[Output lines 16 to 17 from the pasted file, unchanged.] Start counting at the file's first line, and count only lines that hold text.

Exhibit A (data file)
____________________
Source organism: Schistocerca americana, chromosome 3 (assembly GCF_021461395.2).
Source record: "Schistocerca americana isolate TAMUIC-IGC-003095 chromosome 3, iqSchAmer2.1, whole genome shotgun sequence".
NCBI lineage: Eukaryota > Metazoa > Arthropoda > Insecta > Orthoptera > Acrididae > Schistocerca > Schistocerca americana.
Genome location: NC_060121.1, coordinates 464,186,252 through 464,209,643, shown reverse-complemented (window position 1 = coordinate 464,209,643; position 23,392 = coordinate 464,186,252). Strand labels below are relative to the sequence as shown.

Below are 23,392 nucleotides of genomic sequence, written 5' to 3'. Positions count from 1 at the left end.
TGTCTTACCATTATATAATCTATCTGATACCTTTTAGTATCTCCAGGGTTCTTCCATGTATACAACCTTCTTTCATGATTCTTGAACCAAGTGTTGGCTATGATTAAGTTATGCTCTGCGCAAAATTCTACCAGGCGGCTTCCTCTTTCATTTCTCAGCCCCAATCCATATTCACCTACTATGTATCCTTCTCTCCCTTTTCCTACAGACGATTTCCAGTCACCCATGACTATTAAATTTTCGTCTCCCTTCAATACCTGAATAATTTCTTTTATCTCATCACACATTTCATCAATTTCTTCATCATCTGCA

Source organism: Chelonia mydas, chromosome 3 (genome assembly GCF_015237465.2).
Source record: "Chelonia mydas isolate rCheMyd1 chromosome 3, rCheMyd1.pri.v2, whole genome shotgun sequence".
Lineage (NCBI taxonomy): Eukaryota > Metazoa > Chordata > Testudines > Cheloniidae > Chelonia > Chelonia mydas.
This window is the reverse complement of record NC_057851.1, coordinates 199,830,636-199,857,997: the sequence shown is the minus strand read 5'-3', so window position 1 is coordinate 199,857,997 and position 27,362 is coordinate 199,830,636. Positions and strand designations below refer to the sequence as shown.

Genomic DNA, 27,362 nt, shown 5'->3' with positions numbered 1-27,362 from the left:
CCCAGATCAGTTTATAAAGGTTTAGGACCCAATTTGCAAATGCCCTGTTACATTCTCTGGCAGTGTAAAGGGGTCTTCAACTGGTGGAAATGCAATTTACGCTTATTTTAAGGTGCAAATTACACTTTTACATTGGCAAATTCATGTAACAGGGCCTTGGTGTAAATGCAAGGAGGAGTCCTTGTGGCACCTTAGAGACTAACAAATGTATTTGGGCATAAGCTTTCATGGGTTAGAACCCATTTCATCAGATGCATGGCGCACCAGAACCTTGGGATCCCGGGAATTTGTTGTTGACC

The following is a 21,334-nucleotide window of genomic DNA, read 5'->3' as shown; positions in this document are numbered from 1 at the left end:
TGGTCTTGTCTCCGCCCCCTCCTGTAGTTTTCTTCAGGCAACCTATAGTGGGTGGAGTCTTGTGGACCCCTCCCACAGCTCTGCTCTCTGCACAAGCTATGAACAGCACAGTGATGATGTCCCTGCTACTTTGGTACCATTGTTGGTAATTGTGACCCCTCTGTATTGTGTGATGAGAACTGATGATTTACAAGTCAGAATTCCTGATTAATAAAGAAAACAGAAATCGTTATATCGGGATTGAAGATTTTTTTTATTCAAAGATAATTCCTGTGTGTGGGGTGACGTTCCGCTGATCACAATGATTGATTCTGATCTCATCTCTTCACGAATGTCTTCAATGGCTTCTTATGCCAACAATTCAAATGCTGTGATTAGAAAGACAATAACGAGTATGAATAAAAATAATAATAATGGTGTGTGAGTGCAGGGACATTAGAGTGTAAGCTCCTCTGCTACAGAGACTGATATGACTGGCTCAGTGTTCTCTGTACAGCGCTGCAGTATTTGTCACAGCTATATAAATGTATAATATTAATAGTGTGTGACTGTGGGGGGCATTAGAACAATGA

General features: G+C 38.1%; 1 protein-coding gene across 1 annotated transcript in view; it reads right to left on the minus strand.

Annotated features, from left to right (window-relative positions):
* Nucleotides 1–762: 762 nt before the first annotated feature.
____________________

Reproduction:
Annotated features, from left to right (window-relative positions):
* Nucleotides 1–762: 762 nt before the first annotated feature.